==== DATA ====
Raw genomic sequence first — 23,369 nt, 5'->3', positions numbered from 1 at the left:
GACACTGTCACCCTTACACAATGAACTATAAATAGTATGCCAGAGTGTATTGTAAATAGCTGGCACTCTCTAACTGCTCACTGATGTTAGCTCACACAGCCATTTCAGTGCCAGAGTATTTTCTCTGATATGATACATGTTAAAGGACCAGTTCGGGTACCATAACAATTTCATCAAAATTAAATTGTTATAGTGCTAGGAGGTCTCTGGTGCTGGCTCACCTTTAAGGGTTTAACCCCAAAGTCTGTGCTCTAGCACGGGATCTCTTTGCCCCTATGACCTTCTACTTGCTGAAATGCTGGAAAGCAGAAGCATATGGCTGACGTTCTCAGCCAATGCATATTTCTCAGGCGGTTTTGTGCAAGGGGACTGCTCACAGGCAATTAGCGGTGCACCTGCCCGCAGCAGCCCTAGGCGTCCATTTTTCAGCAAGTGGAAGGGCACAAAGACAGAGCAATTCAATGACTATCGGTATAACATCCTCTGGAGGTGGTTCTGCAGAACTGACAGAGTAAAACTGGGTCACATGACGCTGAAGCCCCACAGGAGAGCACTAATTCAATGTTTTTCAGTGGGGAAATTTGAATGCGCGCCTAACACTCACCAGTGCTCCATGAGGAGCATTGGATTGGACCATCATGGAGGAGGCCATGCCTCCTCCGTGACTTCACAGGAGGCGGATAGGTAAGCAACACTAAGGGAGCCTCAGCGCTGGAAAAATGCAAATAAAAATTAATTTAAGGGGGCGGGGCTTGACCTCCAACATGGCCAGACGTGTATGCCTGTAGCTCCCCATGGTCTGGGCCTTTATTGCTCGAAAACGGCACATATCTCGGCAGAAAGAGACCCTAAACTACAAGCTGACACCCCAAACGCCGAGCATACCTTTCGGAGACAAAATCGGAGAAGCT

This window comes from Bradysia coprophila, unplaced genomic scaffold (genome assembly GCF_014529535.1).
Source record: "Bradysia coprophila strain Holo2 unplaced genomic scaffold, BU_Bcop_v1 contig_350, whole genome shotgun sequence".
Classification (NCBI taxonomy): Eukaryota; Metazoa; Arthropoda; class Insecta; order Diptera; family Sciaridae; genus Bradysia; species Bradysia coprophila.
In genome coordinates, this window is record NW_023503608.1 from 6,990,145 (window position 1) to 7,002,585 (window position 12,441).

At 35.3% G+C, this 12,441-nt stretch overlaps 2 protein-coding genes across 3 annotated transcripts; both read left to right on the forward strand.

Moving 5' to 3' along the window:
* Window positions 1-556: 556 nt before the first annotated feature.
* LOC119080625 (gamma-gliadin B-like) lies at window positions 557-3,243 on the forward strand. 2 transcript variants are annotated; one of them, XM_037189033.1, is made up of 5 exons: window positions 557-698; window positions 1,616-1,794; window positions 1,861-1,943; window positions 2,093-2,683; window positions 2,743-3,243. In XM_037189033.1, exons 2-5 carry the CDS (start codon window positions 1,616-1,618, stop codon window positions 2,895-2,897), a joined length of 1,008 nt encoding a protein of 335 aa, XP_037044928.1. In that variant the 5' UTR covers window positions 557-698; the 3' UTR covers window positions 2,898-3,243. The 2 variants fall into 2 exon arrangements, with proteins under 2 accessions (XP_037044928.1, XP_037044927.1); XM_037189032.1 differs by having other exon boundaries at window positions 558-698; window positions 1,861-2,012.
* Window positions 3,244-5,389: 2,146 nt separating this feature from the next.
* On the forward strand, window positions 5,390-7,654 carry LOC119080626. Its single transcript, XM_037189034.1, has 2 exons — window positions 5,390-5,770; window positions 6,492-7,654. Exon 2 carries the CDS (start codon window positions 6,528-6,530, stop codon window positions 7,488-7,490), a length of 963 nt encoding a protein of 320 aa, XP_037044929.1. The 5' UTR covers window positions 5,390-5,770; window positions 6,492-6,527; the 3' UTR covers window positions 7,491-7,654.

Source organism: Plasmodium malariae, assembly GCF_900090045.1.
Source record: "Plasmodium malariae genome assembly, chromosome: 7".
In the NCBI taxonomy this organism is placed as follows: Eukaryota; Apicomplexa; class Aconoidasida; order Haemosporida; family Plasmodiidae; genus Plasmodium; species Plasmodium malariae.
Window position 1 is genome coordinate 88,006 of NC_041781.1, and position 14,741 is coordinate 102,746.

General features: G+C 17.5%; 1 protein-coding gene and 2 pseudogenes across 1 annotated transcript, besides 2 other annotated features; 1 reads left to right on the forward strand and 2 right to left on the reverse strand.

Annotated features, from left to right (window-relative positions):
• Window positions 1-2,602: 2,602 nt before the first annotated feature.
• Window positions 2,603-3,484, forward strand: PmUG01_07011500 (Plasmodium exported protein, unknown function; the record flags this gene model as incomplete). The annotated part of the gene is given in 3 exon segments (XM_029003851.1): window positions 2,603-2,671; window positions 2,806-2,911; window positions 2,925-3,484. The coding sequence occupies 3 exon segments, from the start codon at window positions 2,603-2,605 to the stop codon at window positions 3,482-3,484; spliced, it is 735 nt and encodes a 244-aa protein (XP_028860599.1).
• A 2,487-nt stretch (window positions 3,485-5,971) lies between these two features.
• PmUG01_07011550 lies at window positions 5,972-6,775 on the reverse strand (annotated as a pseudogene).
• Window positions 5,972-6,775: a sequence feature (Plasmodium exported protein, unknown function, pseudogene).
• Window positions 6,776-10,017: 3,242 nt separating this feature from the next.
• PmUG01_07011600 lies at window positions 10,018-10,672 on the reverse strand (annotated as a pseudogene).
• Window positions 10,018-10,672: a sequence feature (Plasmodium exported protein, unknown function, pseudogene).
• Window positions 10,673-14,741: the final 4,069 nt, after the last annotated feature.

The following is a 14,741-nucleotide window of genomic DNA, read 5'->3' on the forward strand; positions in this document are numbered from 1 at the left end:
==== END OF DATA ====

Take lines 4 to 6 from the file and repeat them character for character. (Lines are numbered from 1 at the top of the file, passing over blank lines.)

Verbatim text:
Source record: "Bradysia coprophila strain Holo2 unplaced genomic scaffold, BU_Bcop_v1 contig_350, whole genome shotgun sequence".
Classification (NCBI taxonomy): Eukaryota; Metazoa; Arthropoda; class Insecta; order Diptera; family Sciaridae; genus Bradysia; species Bradysia coprophila.
In genome coordinates, this window is record NW_023503608.1 from 6,990,145 (window position 1) to 7,002,585 (window position 12,441).